Friday, April 24, 2009

Ubuntu Expired On Me!

So, I boot up my notebook into linux (Ubuntu 7) for first time in a while, maybe 2-3 months, to prepare it for a meeting. I'm a good boy and first go to install the updates I know will be there. It says it cannot find some. Strange.

On a hunch I wonder if Ubuntu 7 has reached end of life. But, no, this page tells me Gutsy Gibbon (7.10) is still current:
https://help.ubuntu.com/community/UpgradeNotes

It is wrong. Ubuntu obviously haven't read their own press releases. It EOL-ed a week ago:
http://www.ubuntu.com/news/ubuntu-7.10-eol

What is annoying is how EOL breaks everything. Packages won't validate. Worse, I cannot install some new software (such as mysql; but I could install lame). This is not simply "we're not going to do updates any more". This is "We've pulled the plug. Should've upgraded earlier. Loser."

Two forehead slaps for Ubuntu in the space of a week. I'll be back to Fedora at this rate!

Anyway, I started the upgrade to 8.04, but after running for 20 minutes it finally told me it was going to take 19hrs to run. Not good timing for my meeting!

By the way, 19hrs was a bad estimate. It takes 10-20 minutes to get it started, then 3-4 hours downloading, then 1+hrs installing. It took 6 hrs in total for me. You can leave it alone for the downloading, but need to be around to answer questions during the install stage.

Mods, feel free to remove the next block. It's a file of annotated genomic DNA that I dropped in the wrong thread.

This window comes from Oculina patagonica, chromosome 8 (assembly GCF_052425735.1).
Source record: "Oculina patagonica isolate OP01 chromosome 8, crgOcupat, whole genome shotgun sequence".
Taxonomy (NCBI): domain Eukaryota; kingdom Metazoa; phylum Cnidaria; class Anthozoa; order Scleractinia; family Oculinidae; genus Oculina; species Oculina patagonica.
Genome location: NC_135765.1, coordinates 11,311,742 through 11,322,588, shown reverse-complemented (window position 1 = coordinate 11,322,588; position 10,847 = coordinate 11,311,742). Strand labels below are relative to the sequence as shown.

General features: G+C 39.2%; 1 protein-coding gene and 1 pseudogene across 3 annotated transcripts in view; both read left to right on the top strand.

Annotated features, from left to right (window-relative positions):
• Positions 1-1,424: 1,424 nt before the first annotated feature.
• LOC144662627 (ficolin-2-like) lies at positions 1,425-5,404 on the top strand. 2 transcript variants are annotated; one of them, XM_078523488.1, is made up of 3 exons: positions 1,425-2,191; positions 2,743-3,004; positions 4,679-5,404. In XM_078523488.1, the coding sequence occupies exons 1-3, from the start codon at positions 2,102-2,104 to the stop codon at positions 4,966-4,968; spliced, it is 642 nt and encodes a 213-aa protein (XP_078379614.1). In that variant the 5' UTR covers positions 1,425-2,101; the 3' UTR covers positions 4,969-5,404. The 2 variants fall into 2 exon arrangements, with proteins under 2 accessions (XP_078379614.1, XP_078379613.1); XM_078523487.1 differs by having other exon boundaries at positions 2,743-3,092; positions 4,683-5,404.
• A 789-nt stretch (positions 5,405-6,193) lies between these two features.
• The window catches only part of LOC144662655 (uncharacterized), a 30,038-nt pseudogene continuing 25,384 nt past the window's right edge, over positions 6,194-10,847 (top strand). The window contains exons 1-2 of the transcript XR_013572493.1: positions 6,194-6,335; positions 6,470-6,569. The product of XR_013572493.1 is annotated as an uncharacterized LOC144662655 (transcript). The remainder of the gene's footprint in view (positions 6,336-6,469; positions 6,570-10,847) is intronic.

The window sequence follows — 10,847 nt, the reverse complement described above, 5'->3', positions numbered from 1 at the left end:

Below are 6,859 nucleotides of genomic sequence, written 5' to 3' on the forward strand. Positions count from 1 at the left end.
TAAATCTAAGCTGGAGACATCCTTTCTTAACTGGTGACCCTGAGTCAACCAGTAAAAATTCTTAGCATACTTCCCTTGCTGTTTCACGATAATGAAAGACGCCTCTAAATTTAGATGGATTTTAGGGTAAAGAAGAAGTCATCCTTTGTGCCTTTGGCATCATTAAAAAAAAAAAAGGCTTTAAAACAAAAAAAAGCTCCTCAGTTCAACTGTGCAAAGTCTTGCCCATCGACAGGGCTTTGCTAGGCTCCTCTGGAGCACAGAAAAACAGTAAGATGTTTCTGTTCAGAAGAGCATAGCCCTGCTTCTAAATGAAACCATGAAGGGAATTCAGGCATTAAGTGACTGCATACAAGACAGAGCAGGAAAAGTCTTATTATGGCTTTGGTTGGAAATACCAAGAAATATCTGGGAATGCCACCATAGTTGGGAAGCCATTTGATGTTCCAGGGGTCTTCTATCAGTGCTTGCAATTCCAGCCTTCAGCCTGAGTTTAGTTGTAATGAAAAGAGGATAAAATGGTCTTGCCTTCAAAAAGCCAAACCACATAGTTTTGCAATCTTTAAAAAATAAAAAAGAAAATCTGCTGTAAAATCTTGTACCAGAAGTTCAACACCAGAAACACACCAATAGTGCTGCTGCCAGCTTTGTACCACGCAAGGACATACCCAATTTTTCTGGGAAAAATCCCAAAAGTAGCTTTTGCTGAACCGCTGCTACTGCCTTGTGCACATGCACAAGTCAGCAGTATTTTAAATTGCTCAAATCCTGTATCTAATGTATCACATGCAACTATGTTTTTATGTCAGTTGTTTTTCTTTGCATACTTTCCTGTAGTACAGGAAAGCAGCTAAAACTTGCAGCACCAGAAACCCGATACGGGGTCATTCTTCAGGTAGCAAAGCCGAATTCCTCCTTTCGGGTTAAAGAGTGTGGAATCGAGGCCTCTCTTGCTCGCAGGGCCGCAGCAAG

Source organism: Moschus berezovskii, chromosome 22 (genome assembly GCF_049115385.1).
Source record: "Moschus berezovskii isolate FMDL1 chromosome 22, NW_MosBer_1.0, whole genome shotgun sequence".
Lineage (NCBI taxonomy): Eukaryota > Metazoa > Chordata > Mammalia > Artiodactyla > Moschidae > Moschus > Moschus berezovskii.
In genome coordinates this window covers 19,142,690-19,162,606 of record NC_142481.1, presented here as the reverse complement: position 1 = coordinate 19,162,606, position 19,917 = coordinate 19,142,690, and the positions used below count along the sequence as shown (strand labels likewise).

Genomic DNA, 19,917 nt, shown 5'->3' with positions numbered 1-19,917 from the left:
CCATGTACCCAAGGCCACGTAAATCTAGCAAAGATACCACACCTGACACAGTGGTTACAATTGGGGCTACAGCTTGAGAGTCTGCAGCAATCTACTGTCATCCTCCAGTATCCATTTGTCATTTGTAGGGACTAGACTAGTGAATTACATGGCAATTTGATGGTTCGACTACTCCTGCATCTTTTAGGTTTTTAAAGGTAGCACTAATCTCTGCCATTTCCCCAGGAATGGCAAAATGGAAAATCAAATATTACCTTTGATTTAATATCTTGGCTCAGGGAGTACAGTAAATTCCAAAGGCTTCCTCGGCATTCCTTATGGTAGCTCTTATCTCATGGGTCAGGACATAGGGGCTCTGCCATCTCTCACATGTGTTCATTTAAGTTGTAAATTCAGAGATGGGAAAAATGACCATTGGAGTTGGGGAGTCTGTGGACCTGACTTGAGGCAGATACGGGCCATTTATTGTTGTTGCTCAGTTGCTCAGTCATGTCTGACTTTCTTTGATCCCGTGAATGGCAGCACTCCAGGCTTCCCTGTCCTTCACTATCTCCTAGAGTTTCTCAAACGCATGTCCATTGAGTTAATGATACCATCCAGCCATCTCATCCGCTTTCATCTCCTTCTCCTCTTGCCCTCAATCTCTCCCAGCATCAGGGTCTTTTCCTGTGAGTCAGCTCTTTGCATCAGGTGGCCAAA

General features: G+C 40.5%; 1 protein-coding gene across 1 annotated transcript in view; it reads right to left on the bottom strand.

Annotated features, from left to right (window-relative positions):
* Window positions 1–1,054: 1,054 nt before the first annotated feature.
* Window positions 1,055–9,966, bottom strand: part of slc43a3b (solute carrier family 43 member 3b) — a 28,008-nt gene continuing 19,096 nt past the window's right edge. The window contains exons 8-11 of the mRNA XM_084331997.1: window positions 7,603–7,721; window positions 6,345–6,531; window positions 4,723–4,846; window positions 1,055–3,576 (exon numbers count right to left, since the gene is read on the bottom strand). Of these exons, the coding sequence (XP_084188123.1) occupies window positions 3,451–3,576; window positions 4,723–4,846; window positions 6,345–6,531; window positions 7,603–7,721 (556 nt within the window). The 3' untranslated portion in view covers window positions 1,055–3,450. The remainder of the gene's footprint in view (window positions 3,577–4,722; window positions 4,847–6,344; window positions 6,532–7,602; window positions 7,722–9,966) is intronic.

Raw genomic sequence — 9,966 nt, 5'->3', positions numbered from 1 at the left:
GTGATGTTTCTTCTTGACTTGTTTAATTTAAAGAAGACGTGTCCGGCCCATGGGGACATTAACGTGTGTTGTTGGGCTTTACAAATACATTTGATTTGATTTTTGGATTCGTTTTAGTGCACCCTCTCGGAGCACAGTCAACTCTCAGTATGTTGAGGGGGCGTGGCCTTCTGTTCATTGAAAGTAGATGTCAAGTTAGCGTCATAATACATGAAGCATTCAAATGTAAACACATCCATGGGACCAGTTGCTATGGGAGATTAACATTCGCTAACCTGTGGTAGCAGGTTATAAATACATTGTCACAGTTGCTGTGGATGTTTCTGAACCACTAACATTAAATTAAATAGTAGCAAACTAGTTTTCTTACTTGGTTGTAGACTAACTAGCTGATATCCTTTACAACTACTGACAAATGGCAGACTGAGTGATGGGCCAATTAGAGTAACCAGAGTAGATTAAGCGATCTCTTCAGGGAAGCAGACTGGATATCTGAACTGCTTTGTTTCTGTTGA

1 comment:

keith.s.wilkinson said...

There's a wealth of software for Developers in the Fedora repositories. When you install, you can select software-type groups and customize your selections within the groups -- but a lot of the most interesting stuff is not in the groups, you can find it only by going through the alphabetical-list view of "Add [/remove] (repository) software". Also there's now "preupgrade" software for prepping a system for upgrading. Fedora 10 had dependency problems with KDE 3 & 4 desktops when it was first released, but is probably OK now if you do a fresh install and add KDE desktop later. Also YUM and YUMEX (optional installs) do a very good job of solving many dependency problems. RHEL clone CENTOS has very good support on its mailing list, though there seems to be much less bundled software than for Fedora, for example.